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Impact: Great Moments in Climate Change  


Photo of Mt. St Helen's erupting Volcanic eruptions always have a significant effect on the local environment, but three factors determine whether an eruption will have an impact on global climate.

The direction and force of the eruption determines where the debris from the volcano winds up. Unless the gas and dust ends up in the stratosphere - the upper layers of the atmosphere that can convey pollutants around the globe - rain and snow will wash it out of the lower levels of the atmosphere.

In 1980, for example, Mount St. Helen's erupted, spewing a billion cubic meters of ash into the sky over Washington state. But the force of the explosion was largely horizontal, so the eruption had no overall global impact.

The weather up there in the stratosphere is also important. Without winds to carry the volcanic debris, they will remain and settle locally.

Perhaps the most important factor, however, is how much sulfur is in the volcanic plume. Sulfur compounds in the atmosphere block out the light of the sun, cooling the Earth slightly. If these sulfur compounds have reached the stratosphere and have been carried around the globe by winds, an eruption can mean violent and abrupt changes in the weather worldwide.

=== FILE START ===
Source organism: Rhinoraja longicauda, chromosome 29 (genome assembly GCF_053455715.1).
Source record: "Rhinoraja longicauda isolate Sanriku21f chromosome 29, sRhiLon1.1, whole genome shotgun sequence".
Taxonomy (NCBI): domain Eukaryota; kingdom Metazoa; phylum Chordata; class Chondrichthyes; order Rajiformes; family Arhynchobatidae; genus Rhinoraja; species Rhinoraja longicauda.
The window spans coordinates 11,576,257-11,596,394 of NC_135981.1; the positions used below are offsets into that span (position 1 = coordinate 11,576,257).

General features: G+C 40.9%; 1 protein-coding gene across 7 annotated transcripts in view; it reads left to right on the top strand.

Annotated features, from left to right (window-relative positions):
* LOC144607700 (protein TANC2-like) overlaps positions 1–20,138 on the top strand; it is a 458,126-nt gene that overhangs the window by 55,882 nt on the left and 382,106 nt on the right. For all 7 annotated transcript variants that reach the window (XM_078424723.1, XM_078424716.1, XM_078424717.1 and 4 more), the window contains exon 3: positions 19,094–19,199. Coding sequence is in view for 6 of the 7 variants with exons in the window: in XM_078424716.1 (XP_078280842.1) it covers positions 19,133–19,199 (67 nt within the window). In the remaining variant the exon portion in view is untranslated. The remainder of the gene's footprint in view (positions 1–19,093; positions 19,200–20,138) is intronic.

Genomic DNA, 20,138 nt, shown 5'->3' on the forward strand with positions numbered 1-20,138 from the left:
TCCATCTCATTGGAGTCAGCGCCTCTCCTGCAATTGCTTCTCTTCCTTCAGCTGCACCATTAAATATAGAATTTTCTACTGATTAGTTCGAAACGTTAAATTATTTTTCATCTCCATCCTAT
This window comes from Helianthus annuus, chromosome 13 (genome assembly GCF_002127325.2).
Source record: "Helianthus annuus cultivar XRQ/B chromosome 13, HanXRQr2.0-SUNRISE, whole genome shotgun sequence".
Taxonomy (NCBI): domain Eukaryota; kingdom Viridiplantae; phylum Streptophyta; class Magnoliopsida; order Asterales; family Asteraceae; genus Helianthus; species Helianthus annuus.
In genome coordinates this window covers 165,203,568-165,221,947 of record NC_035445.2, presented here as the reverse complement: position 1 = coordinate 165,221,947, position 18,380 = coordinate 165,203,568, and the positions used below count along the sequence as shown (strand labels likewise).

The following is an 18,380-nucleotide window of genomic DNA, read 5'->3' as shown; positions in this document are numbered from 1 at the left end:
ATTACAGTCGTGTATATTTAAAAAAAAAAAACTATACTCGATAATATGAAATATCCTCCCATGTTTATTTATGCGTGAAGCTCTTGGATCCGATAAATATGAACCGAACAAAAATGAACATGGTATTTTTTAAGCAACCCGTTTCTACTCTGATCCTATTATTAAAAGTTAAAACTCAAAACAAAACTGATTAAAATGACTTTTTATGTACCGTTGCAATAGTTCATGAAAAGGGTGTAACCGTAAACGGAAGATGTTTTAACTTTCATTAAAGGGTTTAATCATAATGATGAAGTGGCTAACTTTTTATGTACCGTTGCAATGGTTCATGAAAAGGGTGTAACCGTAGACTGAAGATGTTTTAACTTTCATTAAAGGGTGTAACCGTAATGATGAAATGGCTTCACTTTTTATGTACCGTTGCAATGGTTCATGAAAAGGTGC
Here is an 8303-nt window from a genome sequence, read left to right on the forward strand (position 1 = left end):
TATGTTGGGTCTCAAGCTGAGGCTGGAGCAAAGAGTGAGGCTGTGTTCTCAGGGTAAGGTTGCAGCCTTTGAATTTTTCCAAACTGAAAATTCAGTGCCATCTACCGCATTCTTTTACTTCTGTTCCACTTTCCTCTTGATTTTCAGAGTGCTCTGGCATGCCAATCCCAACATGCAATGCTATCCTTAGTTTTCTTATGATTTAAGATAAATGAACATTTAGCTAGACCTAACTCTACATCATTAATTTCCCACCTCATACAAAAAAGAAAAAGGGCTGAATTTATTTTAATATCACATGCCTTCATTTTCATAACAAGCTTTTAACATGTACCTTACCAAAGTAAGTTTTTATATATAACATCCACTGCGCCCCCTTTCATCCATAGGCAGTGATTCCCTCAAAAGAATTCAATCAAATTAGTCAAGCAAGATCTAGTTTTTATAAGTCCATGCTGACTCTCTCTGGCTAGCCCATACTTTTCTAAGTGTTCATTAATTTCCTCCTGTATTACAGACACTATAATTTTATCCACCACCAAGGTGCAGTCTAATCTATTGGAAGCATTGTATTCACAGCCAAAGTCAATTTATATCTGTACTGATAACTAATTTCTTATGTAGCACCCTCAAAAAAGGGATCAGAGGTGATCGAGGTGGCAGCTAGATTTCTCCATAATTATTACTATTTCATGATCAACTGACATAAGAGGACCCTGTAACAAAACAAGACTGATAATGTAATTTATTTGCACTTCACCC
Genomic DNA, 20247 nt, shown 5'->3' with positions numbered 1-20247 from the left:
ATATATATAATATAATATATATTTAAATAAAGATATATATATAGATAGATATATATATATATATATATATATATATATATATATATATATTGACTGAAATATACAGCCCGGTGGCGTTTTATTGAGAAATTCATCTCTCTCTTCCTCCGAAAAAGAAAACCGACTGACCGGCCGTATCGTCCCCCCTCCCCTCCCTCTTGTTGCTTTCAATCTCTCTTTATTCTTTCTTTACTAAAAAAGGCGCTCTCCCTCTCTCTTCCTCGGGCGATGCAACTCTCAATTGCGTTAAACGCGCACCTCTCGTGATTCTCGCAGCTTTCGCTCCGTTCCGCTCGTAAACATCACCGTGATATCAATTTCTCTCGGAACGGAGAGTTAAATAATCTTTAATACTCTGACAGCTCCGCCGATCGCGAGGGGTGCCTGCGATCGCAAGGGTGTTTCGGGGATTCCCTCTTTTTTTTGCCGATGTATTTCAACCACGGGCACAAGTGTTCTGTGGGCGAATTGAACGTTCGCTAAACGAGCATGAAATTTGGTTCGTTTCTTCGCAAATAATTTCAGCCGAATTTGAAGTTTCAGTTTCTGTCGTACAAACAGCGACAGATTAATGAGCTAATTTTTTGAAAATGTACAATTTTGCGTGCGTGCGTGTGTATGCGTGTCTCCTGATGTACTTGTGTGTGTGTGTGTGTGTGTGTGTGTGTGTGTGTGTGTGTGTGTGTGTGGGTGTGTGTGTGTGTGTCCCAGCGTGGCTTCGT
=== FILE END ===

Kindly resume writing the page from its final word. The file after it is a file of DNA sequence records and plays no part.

In 1991, Mount Pinatubo in the Philippines produced ten times as much ash as Mount St. Helens and released more than 25 million tons of sulfur dioxide into the stratosphere. The resulting cloud - which formed a wide band around the planet within about a month - resulted in an overall cooling of the global surface temperature by about 1 degree Fahrenheit. It doesn't sound like much, but according to NASA scientists, even 1 degree can have a significant impact on worldwide weather patterns. In fact, data later revealed that winter weather patterns lasted up to two weeks later in the winter of 1992-1993. A change in average global temperature of 1 or 2 degrees Fahrenheit resulted in the Little Ice Age. For comparison, the Great Ice Age that once gripped the Earth about a million years ago had an average temperature just 9 degrees Fahrenheit lower than today's.

Click on a thumbnail picture to learn about another
great moment in global climate change:
DinosaurGlaciercarjet with contrailsTrilobiteSteam Engine

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